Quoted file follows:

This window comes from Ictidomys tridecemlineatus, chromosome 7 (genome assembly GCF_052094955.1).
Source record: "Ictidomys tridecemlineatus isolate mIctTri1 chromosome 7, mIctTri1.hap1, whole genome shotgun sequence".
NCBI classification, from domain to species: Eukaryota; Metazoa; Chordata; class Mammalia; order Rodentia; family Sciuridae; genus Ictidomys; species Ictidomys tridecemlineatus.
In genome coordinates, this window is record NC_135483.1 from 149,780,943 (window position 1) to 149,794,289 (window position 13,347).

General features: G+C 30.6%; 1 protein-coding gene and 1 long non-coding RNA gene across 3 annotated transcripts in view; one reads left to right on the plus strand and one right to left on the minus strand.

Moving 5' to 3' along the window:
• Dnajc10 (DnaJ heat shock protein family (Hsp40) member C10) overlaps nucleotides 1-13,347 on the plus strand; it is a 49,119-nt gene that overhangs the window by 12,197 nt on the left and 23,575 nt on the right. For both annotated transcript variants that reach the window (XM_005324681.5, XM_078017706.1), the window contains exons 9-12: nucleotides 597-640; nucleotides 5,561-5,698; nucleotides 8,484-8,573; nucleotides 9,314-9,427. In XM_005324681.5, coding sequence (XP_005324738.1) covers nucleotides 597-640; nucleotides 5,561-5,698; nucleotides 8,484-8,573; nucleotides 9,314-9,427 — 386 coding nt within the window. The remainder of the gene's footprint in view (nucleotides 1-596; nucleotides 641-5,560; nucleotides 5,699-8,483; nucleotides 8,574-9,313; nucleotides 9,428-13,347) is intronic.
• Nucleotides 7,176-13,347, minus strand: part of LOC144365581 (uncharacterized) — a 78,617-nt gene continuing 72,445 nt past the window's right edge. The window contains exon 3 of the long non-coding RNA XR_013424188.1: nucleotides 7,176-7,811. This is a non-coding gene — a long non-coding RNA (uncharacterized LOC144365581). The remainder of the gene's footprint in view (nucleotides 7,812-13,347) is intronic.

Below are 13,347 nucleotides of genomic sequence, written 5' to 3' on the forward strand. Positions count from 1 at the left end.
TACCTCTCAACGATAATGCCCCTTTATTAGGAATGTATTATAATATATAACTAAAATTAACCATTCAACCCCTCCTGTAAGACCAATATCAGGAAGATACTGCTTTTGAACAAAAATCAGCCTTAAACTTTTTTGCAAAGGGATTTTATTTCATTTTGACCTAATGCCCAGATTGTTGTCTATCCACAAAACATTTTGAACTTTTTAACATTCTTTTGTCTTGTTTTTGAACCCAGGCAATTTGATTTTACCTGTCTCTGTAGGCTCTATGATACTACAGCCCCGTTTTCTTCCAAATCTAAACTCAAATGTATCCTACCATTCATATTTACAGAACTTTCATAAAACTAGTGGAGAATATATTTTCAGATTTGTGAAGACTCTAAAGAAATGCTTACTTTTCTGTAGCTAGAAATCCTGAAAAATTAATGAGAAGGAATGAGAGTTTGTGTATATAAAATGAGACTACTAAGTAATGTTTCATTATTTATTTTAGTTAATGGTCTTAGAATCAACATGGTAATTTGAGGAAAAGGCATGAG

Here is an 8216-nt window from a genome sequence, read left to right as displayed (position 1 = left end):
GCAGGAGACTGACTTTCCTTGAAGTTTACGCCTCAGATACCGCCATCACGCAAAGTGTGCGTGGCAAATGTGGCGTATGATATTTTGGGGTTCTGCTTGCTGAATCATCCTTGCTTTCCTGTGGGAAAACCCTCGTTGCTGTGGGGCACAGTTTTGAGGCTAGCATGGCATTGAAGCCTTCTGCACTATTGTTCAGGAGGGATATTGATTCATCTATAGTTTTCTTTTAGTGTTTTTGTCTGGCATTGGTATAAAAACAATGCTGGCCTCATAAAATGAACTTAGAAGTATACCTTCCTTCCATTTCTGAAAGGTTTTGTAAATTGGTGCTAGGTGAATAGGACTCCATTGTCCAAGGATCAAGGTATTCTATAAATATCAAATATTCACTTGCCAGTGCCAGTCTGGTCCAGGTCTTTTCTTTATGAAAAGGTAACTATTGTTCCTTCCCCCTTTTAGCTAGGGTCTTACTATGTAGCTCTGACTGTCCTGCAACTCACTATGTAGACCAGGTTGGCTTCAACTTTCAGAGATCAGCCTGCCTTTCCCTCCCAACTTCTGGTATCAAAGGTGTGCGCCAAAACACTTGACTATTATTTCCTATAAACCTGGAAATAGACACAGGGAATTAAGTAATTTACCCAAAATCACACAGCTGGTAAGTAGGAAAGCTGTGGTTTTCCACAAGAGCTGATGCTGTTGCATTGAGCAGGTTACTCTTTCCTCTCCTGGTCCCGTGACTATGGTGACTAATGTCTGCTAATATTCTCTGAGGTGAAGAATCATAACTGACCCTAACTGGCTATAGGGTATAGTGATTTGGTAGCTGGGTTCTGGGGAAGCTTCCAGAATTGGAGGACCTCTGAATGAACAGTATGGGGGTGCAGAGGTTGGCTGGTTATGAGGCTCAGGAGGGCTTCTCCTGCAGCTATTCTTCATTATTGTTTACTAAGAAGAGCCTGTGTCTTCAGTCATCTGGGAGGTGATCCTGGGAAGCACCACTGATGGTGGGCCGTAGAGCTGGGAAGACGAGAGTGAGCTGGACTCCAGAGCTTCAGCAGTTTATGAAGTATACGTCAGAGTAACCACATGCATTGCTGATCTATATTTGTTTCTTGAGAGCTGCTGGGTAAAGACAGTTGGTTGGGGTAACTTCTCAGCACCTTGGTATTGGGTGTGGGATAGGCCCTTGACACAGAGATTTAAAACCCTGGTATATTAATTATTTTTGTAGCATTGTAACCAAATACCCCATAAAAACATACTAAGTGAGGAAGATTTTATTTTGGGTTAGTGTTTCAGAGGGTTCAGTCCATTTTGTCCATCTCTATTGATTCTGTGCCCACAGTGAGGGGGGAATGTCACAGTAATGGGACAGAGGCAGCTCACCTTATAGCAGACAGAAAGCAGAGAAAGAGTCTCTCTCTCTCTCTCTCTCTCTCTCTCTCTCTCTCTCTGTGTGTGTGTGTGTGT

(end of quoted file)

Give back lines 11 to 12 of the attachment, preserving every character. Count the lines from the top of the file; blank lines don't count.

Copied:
Here is an 8216-nt window from a genome sequence, read left to right as displayed (position 1 = left end):
GCAGGAGACTGACTTTCCTTGAAGTTTACGCCTCAGATACCGCCATCACGCAAAGTGTGCGTGGCAAATGTGGCGTATGATATTTTGGGGTTCTGCTTGCTGAATCATCCTTGCTTTCCTGTGGGAAAACCCTCGTTGCTGTGGGGCACAGTTTTGAGGCTAGCATGGCATTGAAGCCTTCTGCACTATTGTTCAGGAGGGATATTGATTCATCTATAGTTTTCTTTTAGTGTTTTTGTCTGGCATTGGTATAAAAACAATGCTGGCCTCATAAAATGAACTTAGAAGTATACCTTCCTTCCATTTCTGAAAGGTTTTGTAAATTGGTGCTAGGTGAATAGGACTCCATTGTCCAAGGATCAAGGTATTCTATAAATATCAAATATTCACTTGCCAGTGCCAGTCTGGTCCAGGTCTTTTCTTTATGAAAAGGTAACTATTGTTCCTTCCCCCTTTTAGCTAGGGTCTTACTATGTAGCTCTGACTGTCCTGCAACTCACTATGTAGACCAGGTTGGCTTCAACTTTCAGAGATCAGCCTGCCTTTCCCTCCCAACTTCTGGTATCAAAGGTGTGCGCCAAAACACTTGACTATTATTTCCTATAAACCTGGAAATAGACACAGGGAATTAAGTAATTTACCCAAAATCACACAGCTGGTAAGTAGGAAAGCTGTGGTTTTCCACAAGAGCTGATGCTGTTGCATTGAGCAGGTTACTCTTTCCTCTCCTGGTCCCGTGACTATGGTGACTAATGTCTGCTAATATTCTCTGAGGTGAAGAATCATAACTGACCCTAACTGGCTATAGGGTATAGTGATTTGGTAGCTGGGTTCTGGGGAAGCTTCCAGAATTGGAGGACCTCTGAATGAACAGTATGGGGGTGCAGAGGTTGGCTGGTTATGAGGCTCAGGAGGGCTTCTCCTGCAGCTATTCTTCATTATTGTTTACTAAGAAGAGCCTGTGTCTTCAGTCATCTGGGAGGTGATCCTGGGAAGCACCACTGATGGTGGGCCGTAGAGCTGGGAAGACGAGAGTGAGCTGGACTCCAGAGCTTCAGCAGTTTATGAAGTATACGTCAGAGTAACCACATGCATTGCTGATCTATATTTGTTTCTTGAGAGCTGCTGGGTAAAGACAGTTGGTTGGGGTAACTTCTCAGCACCTTGGTATTGGGTGTGGGATAGGCCCTTGACACAGAGATTTAAAACCCTGGTATATTAATTATTTTTGTAGCATTGTAACCAAATACCCCATAAAAACATACTAAGTGAGGAAGATTTTATTTTGGGTTAGTGTTTCAGAGGGTTCAGTCCATTTTGTCCATCTCTATTGATTCTGTGCCCACAGTGAGGGGGGAATGTCACAGTAATGGGACAGAGGCAGCTCACCTTATAGCAGACAGAAAGCAGAGAAAGAGTCTCTCTCTCTCTCTCTCTCTCTCTCTCTCTCTCTCTCTGTGTGTGTGTGTGTGT